I want to invest Rs 40,000 in mutual funds (MFs). I invest in ICICI Dynamic Growth through a systematic investment plan (SIP) but now I wish to invest a lump sum. Considering minimum risk appetite, suggest a few schemes in which I can invest.
An individual’s risk appetite is only one of the two factors to consider when determining the kind of schemes to invest in. The other factor is the time frame for investment. Even for an investor with minimum risk appetite, if the time frame is more than, say, three years, a certain amount of equity exposure can be confidently taken in the portfolio. But if the time frame is less than a year, debt funds are the only choice.
You can consider the following thumb rule to make the decision: if your investment horizon is less than a year, consider only short-term debt funds. If it is between one and three years, consider debt-oriented hybrid funds such as Reliance MIP or Canara Robeco MIP. For periods greater than three years, you can go for equity-oriented hybrid funds such as HDFC Prudence or Birla Sunlife ’95.
I am 56 and have taken voluntary retirement. I got retirement benefits of about Rs 25 lakh and will get a monthly pension of about Rs 20,000. I have two daughters. I want to set aside some funds for my younger daughter’s further studies and marriage of both the daughters. I want to invest the balance in MFs for three-five years (returns expected: 15-20% per annum) and monthly income schemes. I also want to invest part of my pension in an SIP. Please advise.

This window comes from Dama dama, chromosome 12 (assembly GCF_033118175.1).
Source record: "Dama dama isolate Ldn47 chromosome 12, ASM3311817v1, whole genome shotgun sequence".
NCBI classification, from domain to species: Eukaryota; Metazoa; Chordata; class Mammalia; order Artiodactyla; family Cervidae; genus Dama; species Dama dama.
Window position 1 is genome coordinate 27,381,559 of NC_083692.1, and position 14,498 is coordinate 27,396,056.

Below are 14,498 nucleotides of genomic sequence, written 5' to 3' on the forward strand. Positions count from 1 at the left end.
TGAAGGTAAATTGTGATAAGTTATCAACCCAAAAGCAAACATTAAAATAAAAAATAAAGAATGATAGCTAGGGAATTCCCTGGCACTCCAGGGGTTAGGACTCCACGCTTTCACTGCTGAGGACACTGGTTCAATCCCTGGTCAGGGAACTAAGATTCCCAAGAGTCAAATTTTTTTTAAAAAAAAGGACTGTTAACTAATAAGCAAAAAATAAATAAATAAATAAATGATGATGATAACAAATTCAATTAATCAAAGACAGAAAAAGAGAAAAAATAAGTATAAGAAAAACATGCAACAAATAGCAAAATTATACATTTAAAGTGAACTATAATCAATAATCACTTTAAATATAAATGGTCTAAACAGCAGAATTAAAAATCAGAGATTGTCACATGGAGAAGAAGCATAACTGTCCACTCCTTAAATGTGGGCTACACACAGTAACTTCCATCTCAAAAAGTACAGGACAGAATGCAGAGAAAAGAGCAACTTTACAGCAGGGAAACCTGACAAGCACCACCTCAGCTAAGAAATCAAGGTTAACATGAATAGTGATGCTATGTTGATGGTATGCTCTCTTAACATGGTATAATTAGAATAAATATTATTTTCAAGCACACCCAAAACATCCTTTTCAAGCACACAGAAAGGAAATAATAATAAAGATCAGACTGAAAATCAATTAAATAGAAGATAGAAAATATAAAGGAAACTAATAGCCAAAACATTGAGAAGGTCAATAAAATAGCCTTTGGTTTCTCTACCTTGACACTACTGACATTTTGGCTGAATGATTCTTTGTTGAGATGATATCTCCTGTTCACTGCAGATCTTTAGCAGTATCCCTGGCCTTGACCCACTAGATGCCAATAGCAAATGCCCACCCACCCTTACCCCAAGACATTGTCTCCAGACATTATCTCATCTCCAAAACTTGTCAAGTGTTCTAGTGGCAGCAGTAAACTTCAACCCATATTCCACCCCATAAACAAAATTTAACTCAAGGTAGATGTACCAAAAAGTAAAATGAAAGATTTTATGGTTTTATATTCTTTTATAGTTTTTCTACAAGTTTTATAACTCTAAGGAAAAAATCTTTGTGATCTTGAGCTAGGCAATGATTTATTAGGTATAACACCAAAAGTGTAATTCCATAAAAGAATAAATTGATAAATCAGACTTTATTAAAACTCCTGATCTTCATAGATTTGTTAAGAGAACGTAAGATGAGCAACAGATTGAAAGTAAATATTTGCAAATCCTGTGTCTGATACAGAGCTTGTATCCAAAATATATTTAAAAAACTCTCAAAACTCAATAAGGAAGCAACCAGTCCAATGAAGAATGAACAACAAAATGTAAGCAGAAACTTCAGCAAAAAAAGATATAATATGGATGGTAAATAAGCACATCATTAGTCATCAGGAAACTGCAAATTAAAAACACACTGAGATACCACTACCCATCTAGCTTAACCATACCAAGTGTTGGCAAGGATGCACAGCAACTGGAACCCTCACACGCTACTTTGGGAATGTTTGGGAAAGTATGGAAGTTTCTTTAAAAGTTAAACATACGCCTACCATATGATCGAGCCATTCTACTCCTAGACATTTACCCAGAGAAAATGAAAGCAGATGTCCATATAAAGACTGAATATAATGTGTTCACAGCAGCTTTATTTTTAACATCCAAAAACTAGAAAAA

You have three specific goals (two marriages and a higher education); you also require general retirement savings. The three specific goals are likely to be in the short-, medium-, and long-term time horizons.
For the short-term goal (second daughter’s education), you can keep some money in a bank deposit product of six-nine months duration. You can invest in MFs for the other two goals assuming you have at least three years of investing time. You should maintain and track two different portfolios for these two goals with a target corpus for each. You can keep a conservative portfolio for your shorter-term goal (a mixture of debt and equity-oriented hybrid funds) and a slightly more aggressive portfolio for your longer term goal (some large-cap funds and equity-oriented hybrid funds).
For the SIP from your own pension income, your return expectations are quite aggressive, especially given the relatively short time frame you are considering. You can go for a broad-based multi-cap fund such as HDFC Equity or Quantum Long-term Equity and hope that the equity markets will recover and perform well over the next few years.
Queries and views at firstname.lastname@example.org